By Gary Smith
Israel is still a good place to invest despite the economic downturn and the political situation, and London is the best conduit for such investments, was the message from a London Capital Markets Conference held yesterday by the Israel-Britain Business Council (IBBC) in Tel Aviv.
One aim of the conference was to tempt Israeli companies considering public issues to turn to London's capital market, instead of the much-hyped Nasdaq.
CEOs from BATM and XTL, two Israeli companies who have listed in London, argued in favor of the UK, not only for its proximity (breakfast in Israel, afternoon tea in London, as one speaker said) but also due to language and financial pedigree.
The chairman of the UK conference committee, Howard Shore, said Israel was the exception among emerging market economies in turning to the U.S. capital markets, when London was surely the more appropriate address.
The London exchange even has someone responsible for the Israel desk, Amira Lis-Bardichev, who reported that interest in the LSE was growing and later this month she would be hosting CFOs from 30 local companies, to explain the workings of the LSE. Reflecting this increasing interest, the LSE sent three representatives to yesterday's event.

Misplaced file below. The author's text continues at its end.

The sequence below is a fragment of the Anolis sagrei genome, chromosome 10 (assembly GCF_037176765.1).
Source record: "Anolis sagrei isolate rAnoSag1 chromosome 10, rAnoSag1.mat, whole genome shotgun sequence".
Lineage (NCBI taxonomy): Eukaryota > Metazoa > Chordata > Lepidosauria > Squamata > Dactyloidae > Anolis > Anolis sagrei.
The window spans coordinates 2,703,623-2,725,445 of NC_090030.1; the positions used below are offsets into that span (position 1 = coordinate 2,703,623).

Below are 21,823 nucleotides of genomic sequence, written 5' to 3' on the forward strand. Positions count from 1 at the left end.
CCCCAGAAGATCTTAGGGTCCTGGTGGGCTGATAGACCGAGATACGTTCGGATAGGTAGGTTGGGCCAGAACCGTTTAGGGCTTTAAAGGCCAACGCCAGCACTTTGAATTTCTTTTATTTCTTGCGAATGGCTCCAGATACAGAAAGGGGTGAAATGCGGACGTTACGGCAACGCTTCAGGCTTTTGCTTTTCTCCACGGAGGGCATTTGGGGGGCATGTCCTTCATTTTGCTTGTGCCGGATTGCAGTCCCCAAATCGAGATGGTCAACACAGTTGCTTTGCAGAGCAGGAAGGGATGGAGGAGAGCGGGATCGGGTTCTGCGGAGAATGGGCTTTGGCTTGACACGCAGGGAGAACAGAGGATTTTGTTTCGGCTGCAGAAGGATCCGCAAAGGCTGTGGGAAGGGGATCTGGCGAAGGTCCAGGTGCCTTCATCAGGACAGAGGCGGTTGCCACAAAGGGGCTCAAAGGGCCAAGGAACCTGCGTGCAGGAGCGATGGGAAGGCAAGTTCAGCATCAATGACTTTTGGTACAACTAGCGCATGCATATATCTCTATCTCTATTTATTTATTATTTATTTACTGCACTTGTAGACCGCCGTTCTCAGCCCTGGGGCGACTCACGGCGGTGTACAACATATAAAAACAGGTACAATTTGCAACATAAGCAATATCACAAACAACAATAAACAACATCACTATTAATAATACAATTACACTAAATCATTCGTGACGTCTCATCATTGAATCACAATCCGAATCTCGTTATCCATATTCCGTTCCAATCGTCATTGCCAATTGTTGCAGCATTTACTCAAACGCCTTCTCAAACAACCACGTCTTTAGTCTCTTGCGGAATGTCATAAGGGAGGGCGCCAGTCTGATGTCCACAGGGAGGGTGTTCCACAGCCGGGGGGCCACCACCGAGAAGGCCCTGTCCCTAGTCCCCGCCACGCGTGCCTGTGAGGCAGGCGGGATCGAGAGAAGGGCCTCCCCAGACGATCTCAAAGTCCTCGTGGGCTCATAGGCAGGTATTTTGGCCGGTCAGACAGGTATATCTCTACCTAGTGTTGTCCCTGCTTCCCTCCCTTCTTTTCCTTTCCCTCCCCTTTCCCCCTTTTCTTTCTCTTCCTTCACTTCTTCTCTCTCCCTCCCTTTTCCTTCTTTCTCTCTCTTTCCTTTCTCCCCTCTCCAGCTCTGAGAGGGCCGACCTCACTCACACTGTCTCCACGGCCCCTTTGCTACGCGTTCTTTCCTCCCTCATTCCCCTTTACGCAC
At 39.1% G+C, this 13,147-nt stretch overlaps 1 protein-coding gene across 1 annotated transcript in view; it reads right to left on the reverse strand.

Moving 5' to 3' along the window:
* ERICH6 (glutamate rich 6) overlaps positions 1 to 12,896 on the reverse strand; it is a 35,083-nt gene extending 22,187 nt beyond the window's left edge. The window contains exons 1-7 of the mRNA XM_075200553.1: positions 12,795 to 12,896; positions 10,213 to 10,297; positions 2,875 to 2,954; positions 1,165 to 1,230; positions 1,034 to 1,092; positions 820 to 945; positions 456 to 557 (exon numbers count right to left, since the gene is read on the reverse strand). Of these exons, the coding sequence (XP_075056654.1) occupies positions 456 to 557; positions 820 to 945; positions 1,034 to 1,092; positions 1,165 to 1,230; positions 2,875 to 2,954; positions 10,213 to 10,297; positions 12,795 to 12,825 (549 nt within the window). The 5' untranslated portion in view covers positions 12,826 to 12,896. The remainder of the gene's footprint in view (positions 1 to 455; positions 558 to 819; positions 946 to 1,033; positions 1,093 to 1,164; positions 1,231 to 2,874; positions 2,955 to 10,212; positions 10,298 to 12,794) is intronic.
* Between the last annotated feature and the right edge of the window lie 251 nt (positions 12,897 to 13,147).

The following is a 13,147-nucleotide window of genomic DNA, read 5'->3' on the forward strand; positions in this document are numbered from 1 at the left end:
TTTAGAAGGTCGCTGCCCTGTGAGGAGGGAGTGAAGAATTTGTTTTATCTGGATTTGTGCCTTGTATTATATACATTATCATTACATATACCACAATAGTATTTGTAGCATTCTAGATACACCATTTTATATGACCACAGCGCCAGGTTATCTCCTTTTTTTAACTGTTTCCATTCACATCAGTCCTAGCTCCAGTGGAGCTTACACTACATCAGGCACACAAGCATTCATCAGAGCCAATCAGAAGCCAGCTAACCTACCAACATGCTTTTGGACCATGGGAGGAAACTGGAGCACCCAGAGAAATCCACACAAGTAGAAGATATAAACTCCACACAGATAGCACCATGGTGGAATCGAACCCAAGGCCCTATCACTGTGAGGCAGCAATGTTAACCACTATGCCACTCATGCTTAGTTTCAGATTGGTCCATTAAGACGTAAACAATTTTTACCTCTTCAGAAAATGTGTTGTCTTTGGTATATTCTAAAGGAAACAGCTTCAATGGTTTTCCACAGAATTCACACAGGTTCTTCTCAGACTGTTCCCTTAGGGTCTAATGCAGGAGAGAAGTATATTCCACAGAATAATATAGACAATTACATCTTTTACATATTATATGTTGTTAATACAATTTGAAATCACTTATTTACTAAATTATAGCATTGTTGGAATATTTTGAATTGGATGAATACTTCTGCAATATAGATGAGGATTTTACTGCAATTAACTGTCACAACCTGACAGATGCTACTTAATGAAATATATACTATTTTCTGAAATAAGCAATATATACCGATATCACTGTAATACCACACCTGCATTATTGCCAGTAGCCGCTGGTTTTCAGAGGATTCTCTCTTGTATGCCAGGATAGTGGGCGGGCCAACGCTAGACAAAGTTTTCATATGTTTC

Britain is one of Israel's major trading partners and a "great friend" according to Shore. Total trade between the two countries is expected to meet last year's total of 2.6 billion British pounds, said Amnon Dankner, chairman of the Israel-British Chamber of Commerce, which itself was impressive given the present economic climate, and the fact that bilateral trade has grown consistently for the past five years.
The lineup of conference attendees from Britain offered a feast of corporate name dropping for Israelis - Lord Young (Young Associates), Lord Stone of Blackheath, Lord Levene (of Deutsche Bank), Sir Richard Greenbury (Marks and Spencer) and Sir Victor Blank.
Boosting trade and investment opportunities between Britain and Israel, and expressing solidarity with the country were among the reasons that brought such an impressive crowd, commented those who came from the UK.
The event had also brought in representatives from the Alternative Investment Market (AIM), as well as the British Ambassador Sherard Cowper-Coles, and Peter Mandelson, the friend of Prime Minister Tony Blair and a former cabinet minister.